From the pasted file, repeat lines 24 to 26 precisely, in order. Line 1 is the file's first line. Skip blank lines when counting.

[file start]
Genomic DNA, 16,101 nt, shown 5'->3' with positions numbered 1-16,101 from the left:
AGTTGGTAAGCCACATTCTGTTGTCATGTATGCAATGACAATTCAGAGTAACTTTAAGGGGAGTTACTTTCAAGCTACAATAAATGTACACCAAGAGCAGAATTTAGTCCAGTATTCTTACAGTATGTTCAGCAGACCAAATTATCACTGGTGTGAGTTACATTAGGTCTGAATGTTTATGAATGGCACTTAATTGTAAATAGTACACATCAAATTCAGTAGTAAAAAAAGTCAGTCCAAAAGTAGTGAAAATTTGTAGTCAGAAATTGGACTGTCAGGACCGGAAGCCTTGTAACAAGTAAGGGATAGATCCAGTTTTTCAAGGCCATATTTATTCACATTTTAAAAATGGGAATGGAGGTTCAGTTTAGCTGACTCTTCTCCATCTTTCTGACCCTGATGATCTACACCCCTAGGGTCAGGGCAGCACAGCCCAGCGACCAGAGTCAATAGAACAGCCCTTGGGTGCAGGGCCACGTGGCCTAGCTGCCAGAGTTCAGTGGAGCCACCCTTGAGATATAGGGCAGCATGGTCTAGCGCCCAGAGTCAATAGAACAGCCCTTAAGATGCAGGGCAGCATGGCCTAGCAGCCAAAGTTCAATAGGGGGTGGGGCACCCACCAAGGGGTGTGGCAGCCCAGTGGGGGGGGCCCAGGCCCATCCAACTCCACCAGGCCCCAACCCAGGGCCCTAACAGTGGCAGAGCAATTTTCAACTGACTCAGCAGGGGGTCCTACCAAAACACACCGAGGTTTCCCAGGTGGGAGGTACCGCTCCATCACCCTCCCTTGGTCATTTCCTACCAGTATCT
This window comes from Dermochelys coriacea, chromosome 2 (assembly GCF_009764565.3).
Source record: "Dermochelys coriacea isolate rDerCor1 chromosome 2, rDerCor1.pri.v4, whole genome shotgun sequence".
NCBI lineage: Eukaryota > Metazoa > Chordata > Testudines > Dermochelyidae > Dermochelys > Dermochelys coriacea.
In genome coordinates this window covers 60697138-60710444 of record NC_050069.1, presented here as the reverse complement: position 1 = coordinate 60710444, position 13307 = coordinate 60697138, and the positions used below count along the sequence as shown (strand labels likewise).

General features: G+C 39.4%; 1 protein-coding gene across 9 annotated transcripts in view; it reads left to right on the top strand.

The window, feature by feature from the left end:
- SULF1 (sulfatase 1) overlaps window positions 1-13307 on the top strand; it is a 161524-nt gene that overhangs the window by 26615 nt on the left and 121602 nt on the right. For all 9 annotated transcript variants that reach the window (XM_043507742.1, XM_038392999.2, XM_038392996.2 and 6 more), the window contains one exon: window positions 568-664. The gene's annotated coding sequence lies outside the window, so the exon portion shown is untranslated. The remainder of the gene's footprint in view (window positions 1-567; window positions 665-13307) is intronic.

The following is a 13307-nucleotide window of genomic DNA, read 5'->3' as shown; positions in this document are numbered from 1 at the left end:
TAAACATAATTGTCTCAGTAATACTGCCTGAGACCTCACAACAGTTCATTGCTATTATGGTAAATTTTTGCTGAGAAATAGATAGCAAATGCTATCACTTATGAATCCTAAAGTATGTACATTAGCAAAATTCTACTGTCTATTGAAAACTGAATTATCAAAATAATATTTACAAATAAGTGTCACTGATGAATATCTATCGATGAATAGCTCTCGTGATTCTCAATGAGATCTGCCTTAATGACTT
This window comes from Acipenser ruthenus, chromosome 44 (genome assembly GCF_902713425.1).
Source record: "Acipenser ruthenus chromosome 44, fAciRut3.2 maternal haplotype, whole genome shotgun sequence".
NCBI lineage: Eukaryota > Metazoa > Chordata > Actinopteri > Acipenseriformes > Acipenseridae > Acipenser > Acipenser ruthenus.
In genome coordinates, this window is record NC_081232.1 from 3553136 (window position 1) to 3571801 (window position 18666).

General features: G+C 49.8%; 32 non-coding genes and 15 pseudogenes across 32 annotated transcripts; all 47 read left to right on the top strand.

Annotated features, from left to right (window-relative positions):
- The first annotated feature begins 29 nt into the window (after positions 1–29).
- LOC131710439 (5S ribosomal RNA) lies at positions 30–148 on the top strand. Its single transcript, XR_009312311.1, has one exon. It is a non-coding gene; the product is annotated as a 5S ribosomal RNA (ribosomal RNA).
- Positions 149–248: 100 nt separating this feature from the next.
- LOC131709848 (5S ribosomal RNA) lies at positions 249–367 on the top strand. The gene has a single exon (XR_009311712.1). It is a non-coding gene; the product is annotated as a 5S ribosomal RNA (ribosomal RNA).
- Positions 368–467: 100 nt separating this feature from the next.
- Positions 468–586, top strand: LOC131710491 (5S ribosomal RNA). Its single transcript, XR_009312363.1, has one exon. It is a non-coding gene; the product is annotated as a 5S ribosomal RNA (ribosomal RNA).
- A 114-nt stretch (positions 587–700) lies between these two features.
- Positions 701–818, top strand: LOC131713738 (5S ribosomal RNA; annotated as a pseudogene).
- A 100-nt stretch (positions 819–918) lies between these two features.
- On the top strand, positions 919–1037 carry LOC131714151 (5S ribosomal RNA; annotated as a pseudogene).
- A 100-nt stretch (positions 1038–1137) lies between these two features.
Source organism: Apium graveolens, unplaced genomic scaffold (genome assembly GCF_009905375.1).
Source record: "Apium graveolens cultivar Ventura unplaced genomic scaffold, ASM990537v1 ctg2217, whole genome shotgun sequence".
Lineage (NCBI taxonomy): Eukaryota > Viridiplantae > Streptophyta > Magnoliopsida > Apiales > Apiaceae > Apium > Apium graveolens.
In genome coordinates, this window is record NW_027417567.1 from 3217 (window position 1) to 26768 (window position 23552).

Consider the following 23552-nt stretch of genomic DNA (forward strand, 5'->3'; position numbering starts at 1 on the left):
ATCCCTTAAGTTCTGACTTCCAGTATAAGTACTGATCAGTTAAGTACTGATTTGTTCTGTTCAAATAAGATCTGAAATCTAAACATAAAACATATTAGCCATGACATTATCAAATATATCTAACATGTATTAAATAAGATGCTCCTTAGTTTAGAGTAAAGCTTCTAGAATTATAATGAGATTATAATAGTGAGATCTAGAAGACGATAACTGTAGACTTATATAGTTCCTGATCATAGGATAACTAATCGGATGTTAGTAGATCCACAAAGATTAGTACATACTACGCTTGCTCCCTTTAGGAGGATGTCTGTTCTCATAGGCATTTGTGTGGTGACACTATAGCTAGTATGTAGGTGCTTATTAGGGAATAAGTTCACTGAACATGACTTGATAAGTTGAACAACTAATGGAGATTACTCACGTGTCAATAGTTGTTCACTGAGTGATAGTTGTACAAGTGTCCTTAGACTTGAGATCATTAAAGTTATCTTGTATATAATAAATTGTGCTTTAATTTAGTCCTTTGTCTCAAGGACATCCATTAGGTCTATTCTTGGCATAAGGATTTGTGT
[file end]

- A 114-nt stretch (positions 587–700) lies between these two features.
- Positions 701–818, top strand: LOC131713738 (5S ribosomal RNA; annotated as a pseudogene).
- A 100-nt stretch (positions 819–918) lies between these two features.